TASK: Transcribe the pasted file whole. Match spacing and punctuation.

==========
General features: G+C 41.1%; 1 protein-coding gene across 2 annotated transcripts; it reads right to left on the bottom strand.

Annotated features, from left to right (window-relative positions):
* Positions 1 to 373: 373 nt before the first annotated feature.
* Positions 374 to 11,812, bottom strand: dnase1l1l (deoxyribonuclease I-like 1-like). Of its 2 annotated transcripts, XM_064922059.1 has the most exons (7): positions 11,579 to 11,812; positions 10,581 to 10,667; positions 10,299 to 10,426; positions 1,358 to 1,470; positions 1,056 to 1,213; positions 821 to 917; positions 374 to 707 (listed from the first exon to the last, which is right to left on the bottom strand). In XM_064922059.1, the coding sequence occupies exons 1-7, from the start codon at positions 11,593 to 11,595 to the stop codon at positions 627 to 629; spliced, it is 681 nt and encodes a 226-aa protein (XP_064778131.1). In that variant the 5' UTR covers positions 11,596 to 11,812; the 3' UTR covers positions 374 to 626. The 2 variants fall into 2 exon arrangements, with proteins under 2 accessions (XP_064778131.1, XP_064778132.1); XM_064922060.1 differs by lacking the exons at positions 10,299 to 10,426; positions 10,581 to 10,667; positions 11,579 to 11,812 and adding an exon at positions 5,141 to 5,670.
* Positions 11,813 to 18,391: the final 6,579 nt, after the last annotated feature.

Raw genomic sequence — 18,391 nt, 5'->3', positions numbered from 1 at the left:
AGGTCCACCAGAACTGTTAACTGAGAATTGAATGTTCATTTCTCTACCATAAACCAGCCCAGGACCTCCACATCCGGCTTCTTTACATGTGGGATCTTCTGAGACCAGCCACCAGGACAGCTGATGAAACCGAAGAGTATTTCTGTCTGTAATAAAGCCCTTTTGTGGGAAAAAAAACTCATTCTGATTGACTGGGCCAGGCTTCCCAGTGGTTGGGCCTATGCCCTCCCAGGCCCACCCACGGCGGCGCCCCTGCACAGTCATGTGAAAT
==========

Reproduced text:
General features: G+C 41.1%; 1 protein-coding gene across 2 annotated transcripts; it reads right to left on the bottom strand.

Annotated features, from left to right (window-relative positions):
* Positions 1 to 373: 373 nt before the first annotated feature.
* Positions 374 to 11,812, bottom strand: dnase1l1l (deoxyribonuclease I-like 1-like). Of its 2 annotated transcripts, XM_064922059.1 has the most exons (7): positions 11,579 to 11,812; positions 10,581 to 10,667; positions 10,299 to 10,426; positions 1,358 to 1,470; positions 1,056 to 1,213; positions 821 to 917; positions 374 to 707 (listed from the first exon to the last, which is right to left on the bottom strand). In XM_064922059.1, the coding sequence occupies exons 1-7, from the start codon at positions 11,593 to 11,595 to the stop codon at positions 627 to 629; spliced, it is 681 nt and encodes a 226-aa protein (XP_064778131.1). In that variant the 5' UTR covers positions 11,596 to 11,812; the 3' UTR covers positions 374 to 626. The 2 variants fall into 2 exon arrangements, with proteins under 2 accessions (XP_064778131.1, XP_064778132.1); XM_064922060.1 differs by lacking the exons at positions 10,299 to 10,426; positions 10,581 to 10,667; positions 11,579 to 11,812 and adding an exon at positions 5,141 to 5,670.
* Positions 11,813 to 18,391: the final 6,579 nt, after the last annotated feature.

Raw genomic sequence — 18,391 nt, 5'->3', positions numbered from 1 at the left:
AGGTCCACCAGAACTGTTAACTGAGAATTGAATGTTCATTTCTCTACCATAAACCAGCCCAGGACCTCCACATCCGGCTTCTTTACATGTGGGATCTTCTGAGACCAGCCACCAGGACAGCTGATGAAACCGAAGAGTATTTCTGTCTGTAATAAAGCCCTTTTGTGGGAAAAAAAACTCATTCTGATTGACTGGGCCAGGCTTCCCAGTGGTTGGGCCTATGCCCTCCCAGGCCCACCCACGGCGGCGCCCCTGCACAGTCATGTGAAAT